Diagnosing the Disparity
It can be tempting to jump right into “doing something” about disparities. But to maximize your efforts it’s important to understand exactly what is going on. Why do disparities exist at your organization? Which causes of disparities are realistic to tackle right now?
The answers to these questions will inform how you design your equity program, which we'll explore in Roadmap Step 4, Designing the Activity. Your assessment will help ensure that the activity is relevant to your priority population and that there’s uptake among staff and patients.
Finding Answers has developed a method for understanding the root causes of disparities and identifying priority areas for change. We take a standard quality improvement tool – the Root Cause Analysis – and apply an “equity lens” to help you focus on disparities in care. Then we use a Priority Matrix to assess which causes are most feasible and important to address.
In this step of the Road Map, we’ll walk you through this process. We’ll define what we mean by an equity lens and discuss how to apply it to a Root Cause Analysis. We’ll also share strategies for deciding which root causes to tackle.
What is an equity lens?
What do we mean by applying an equity lens? We mean that we are looking for issues that contribute to the disparity—the difference in quality of care and outcomes between different populations.
To apply an equity lens, consider the issues that are relevant to your priority population and might contribute to this difference in care. A good way to do this is to ask questions related to the needs of your priority population. For example:
- What is the patient’s comfort level discussing personal health issues with a provider or peers?
- Does the provider have medical fluency in languages other than English?
- Do members of the immediate care team understand patients’ day-to-day life outside of the clinic and are they able to make appropriate, affordable referrals to encourage healthy living?
- Does the organization’s schedule accommodate evening or weekend hours?
- Is the community safe for outdoor recreation?
- What are the policies around reimbursement for certain health services?
These questions and others can be relevant for minority patients because they acknowledge and address issues around communication, culture, and context. Note that they can impact all levels of the health care system, including the patient, the provider, the immediate care team, the organization, the community, and the political climate.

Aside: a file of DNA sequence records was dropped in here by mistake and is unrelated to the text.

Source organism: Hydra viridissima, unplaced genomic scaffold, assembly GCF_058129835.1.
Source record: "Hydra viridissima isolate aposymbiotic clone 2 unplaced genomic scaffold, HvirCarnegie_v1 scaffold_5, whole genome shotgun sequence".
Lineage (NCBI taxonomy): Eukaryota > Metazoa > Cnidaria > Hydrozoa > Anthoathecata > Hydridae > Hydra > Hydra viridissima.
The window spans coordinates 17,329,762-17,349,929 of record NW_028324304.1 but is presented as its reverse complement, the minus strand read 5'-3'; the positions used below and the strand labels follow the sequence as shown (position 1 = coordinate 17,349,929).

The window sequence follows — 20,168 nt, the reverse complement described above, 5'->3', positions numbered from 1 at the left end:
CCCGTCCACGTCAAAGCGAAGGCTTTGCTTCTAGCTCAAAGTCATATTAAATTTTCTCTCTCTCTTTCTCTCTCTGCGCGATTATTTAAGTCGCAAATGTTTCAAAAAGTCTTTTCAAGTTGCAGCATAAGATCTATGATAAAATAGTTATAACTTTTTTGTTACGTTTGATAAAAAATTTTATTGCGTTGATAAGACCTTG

What is a Root Cause Analysis?
A Root Cause Analysis (RCA) is often used in quality improvement to understand why a specific undesirable incident occurred. For example, why did a patient fall at the hospital, or why are post-surgery infection rates increasing? An RCA helps identify the underlying causes of these incidents.
For the purposes of the Road Map, Finding Answers uses the term more broadly to assess why a racial or ethnic disparity exists among a particular patient population. For example, in your organization, why do Latino patients have a higher rate of uncontrolled hypertension than white patients?
Different tools exist to conduct an RCA. These include: process-mapping, the “5-Why’s,”and a Cause-and-Effect Diagram (AKA Fishbone Diagram), among others).
For example, the Fishbone Diagram provides a framework that helps us identify and organize the potential causes of a problem. It allows us to drill down to the specific drivers of the issue.
Here is an example of a Fishbone Diagram that answers the question: Why am I not getting enough sleep?
What does it mean to apply an equity lens to a Root Cause Analysis?
When you apply an equity lens to a Root Cause Analysis, you focus on issues that contribute to a difference in care.
While you shouldn’t ignore the issues that affect quality of care for everyone, using an equity lens acknowledges and builds on those issues to learn how some patients may be affected differently. Considering both general quality-improvement issues and equity-specific causes help us to improve quality while also reducing disparities. Here’s an example to demonstrate what we mean:
Imagine that the race/ethnicity/language data from your practice shows that your Latino patients consistently have higher blood pressure than your White patients. You are considering the causes of this disparity.
First, you may discover that your patients are not taking their blood pressure medication. Why might that be?